Where Do you Set the Bar?
Barbell tip of the millennium folks, squat with it and go deep. If you haven’t picked up squatting you need to. If you have begun squatting regularly here is a little food for thought regarding the back squat. It’s a big movement that I’m not sure gets the credit it deserves for being very complex. To demonstrate its complexity I want to take a quick second and look at bar placement. There are two schools of thought; the high and low bar back squat. Like everything else this is not as simple as you’d think, you have options, and there are passionate advocates of both styles of back squat.
High bar placement is just like it sounds. The bar is placed high on the traps at the base of the neck and is the preferred placement of most Olympic lifters. Placing the bar in this position requires a more upright and vertical torso, hence the love affair with O-lifters (it’s very close to the position you should be receiving the bar in the clean and snatch). As depth is achieved the hips must remain as close to under the shoulders as possible, which will then force the knees to travel forward. This slightly forward inclination of the knee somewhat reduces the hamstrings ability to contribute to the lift. And, some would say, ability to handle and squat maximal loads.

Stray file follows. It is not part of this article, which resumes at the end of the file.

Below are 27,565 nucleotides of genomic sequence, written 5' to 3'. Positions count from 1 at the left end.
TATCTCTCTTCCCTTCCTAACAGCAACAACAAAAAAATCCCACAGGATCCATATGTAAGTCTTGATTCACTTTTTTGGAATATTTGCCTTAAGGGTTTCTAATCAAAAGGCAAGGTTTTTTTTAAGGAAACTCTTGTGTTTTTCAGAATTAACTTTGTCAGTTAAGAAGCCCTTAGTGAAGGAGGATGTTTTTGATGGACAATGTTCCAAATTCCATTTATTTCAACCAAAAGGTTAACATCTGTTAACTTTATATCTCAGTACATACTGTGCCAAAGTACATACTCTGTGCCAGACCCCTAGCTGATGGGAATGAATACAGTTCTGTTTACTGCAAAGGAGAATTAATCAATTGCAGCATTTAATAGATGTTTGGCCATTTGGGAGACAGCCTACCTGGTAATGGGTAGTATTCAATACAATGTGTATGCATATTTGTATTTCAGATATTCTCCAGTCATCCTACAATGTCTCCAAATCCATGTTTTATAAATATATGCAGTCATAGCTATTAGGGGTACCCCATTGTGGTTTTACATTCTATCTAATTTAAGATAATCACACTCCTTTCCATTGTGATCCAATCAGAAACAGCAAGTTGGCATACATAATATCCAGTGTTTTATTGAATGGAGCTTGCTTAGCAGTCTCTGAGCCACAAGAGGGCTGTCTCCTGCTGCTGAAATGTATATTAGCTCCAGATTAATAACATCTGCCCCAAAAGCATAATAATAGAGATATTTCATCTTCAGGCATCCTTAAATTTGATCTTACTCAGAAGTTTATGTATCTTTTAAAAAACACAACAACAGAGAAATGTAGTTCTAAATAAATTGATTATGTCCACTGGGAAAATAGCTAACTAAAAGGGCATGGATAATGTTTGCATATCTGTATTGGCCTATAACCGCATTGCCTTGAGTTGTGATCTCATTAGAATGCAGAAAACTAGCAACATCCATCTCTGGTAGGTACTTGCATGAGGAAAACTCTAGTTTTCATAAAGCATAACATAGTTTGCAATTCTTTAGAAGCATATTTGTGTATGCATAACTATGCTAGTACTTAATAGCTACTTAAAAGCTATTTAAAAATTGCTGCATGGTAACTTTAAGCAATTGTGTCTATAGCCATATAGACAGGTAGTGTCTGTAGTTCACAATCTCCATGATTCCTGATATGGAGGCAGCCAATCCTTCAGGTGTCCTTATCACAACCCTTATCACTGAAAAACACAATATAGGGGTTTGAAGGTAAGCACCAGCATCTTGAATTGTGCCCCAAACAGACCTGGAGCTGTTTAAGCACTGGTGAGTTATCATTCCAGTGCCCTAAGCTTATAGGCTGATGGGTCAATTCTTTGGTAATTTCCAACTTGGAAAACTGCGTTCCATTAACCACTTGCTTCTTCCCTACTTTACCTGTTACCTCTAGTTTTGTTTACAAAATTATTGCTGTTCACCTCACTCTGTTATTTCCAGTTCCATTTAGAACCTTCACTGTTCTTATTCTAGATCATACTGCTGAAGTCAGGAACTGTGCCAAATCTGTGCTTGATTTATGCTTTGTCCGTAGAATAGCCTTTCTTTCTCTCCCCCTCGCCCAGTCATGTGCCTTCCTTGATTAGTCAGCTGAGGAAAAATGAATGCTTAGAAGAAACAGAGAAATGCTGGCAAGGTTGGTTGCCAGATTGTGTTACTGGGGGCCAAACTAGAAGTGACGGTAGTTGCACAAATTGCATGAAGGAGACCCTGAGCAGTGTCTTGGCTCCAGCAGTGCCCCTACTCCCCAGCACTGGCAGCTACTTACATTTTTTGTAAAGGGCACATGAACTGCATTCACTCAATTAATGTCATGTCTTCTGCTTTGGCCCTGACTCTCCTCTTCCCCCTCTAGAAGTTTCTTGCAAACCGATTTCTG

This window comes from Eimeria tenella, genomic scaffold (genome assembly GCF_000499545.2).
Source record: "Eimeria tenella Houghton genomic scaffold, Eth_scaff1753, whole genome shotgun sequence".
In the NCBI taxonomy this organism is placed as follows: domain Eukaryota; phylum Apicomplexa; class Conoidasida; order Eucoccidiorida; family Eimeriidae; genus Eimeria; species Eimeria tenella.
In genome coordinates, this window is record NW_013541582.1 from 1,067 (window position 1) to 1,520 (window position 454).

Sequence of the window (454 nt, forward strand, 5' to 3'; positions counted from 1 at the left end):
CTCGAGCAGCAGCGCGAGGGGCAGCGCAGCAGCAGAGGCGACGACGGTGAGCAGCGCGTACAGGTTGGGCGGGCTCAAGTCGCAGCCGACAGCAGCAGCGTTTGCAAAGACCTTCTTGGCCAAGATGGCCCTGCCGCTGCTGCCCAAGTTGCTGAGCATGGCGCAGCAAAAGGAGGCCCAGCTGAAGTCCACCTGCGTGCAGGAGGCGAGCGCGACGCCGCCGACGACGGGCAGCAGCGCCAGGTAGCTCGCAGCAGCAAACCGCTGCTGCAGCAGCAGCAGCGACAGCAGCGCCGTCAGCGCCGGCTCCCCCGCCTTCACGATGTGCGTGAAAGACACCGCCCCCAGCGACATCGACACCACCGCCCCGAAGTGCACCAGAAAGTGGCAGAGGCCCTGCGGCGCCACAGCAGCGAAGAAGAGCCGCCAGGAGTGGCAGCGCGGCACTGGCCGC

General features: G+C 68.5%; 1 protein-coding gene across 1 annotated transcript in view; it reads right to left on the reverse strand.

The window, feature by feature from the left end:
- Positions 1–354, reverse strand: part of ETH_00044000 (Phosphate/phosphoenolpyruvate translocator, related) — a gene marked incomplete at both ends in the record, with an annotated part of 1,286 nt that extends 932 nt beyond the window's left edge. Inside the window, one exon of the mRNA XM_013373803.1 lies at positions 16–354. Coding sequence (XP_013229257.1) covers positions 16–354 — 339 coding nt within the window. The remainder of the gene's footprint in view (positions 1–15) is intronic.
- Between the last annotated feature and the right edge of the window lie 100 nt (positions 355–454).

Lower bar placement is also just like it sounds. The bar is placed below the spine of the scapula on top of the posterior deltoids. In order for the bar to remain balanced and over the mid foot the back angle changes slightly. The small change in bar placement allows for the knees to remain further back throughout the lift. Keeping the knees back allows the hamstring to contributing more to the lift, which increases hip drive, and potentially puts a more powerful squat in your tool box.
So, which technique should you incorporate into your training? That’s up to you. You have to think about why you are squatting. If you want huge quads and are looking to master Olympic lifting you are a high bar back squatter. If you want to push max load and your goals are purely strength driven you are probably a low bar back squatter. In my opinion if you are squatting to improve overall athletic performance then lower bar is the way to go, especially if you front squat regularly, which I do and you should too. Incorporating both movements covers all bases and also allows for maximal strength gains and activation of all the big movers in your legs, which is a good thing. Try both. It can’t hurt. Well, unless you hurt yourself. Trust me, I high bar squatted for my whole life and 2 months into low bar squatting am finally beginning to feel good about it. Take your time and don’t let your ego get you into trouble.
The paragraphs in this little post only scratch the surface regarding the 411 of proper squat technique. For more info on squatting check out the two books mentioned below. The squatting reviews are tremendously thorough and will give you enough information to write a post yourself. Or, you can wait around for me to get enough time in my hands to read and share. Don’t hold your breath people, get things done, and get strong.
Starting Strength: Basic Barbell Training , 2nd Edition by Mark Rippeteo and Lon Kilgore
Olympic Weightlifting: A Complete Guide for Athletes and Coaches, 2nd Edition by Greg Everett.